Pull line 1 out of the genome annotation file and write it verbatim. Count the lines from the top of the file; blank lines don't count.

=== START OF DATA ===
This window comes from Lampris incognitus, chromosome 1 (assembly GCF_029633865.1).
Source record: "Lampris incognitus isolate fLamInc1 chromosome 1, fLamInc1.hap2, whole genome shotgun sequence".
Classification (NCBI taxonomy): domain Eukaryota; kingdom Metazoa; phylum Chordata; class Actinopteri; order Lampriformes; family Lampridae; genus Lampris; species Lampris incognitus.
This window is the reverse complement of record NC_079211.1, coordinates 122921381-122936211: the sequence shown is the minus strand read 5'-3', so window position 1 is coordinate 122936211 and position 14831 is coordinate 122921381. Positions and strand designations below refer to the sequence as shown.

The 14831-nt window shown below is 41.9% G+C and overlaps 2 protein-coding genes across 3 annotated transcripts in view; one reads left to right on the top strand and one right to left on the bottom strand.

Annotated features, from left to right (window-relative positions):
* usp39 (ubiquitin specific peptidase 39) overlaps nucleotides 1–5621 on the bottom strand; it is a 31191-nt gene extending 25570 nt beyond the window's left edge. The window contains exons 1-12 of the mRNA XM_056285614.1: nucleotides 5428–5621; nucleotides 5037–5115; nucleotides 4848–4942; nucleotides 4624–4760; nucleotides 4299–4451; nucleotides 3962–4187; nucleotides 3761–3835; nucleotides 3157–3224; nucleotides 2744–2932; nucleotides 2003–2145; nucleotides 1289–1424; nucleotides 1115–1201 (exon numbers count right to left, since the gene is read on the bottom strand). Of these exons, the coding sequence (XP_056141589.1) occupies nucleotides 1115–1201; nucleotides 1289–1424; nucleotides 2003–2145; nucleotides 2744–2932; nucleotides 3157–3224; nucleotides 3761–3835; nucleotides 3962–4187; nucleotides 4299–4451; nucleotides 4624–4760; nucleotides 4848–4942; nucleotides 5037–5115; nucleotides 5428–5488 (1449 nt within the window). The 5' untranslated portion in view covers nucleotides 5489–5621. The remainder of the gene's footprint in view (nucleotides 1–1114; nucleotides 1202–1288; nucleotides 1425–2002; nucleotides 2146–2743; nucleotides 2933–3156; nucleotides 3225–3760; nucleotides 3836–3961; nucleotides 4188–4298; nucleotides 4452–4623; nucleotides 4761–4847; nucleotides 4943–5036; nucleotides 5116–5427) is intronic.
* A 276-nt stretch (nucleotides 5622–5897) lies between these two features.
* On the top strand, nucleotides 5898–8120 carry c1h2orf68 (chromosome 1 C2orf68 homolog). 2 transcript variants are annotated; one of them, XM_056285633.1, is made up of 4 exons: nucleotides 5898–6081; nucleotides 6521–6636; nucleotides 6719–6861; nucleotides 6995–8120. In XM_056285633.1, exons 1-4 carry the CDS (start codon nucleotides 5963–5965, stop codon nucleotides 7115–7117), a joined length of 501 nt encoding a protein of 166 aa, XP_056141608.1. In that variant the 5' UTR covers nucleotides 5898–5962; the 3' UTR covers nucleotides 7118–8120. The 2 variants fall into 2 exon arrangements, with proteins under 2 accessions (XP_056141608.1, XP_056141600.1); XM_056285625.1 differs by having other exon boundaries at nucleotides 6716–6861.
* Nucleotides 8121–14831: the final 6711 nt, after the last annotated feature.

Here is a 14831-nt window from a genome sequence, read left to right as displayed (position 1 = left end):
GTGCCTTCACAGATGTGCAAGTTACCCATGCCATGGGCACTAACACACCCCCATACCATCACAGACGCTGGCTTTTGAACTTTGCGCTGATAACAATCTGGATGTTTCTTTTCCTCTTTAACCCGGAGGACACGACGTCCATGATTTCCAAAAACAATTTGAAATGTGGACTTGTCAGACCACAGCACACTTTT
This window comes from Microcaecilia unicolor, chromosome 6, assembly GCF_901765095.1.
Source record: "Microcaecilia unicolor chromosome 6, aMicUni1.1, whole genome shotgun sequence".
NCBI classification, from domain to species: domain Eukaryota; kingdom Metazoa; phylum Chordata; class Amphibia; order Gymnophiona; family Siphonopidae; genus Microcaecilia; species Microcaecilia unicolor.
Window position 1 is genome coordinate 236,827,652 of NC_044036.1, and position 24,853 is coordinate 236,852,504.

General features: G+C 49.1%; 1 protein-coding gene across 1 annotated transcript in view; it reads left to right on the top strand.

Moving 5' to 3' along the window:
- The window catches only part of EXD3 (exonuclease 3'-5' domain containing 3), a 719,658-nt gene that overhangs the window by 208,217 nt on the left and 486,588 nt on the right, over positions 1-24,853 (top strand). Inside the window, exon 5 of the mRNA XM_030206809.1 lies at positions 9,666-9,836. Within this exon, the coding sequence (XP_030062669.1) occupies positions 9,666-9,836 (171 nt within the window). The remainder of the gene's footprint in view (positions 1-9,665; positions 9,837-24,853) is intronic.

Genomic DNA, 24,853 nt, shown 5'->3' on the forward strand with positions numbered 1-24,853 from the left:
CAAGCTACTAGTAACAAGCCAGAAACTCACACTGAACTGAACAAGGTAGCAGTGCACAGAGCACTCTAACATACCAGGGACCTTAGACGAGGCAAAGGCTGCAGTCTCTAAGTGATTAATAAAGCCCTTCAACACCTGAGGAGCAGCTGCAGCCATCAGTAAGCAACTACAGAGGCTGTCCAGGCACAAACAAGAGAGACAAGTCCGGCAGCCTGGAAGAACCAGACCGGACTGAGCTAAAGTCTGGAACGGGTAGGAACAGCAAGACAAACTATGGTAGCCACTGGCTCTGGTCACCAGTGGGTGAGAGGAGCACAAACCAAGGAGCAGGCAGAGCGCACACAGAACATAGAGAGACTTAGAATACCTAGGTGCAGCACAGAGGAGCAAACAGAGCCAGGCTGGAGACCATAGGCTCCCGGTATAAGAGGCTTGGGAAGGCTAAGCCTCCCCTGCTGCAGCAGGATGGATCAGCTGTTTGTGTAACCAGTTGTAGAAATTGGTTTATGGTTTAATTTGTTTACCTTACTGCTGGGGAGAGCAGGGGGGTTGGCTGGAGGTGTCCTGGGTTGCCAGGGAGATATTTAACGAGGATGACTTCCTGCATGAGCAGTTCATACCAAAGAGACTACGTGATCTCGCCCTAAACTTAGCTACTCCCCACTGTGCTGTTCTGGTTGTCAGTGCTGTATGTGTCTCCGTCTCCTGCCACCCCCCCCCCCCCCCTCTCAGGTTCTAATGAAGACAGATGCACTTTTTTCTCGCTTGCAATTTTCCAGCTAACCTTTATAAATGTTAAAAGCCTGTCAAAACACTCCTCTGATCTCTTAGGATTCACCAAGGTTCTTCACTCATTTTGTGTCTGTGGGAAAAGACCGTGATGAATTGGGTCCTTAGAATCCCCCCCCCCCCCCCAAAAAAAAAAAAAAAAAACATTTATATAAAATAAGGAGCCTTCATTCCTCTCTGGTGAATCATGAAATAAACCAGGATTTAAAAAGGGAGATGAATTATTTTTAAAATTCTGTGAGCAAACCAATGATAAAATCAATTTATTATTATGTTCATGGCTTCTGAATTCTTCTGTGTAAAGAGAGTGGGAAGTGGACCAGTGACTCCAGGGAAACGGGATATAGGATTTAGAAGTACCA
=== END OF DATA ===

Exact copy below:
This window comes from Lampris incognitus, chromosome 1 (assembly GCF_029633865.1).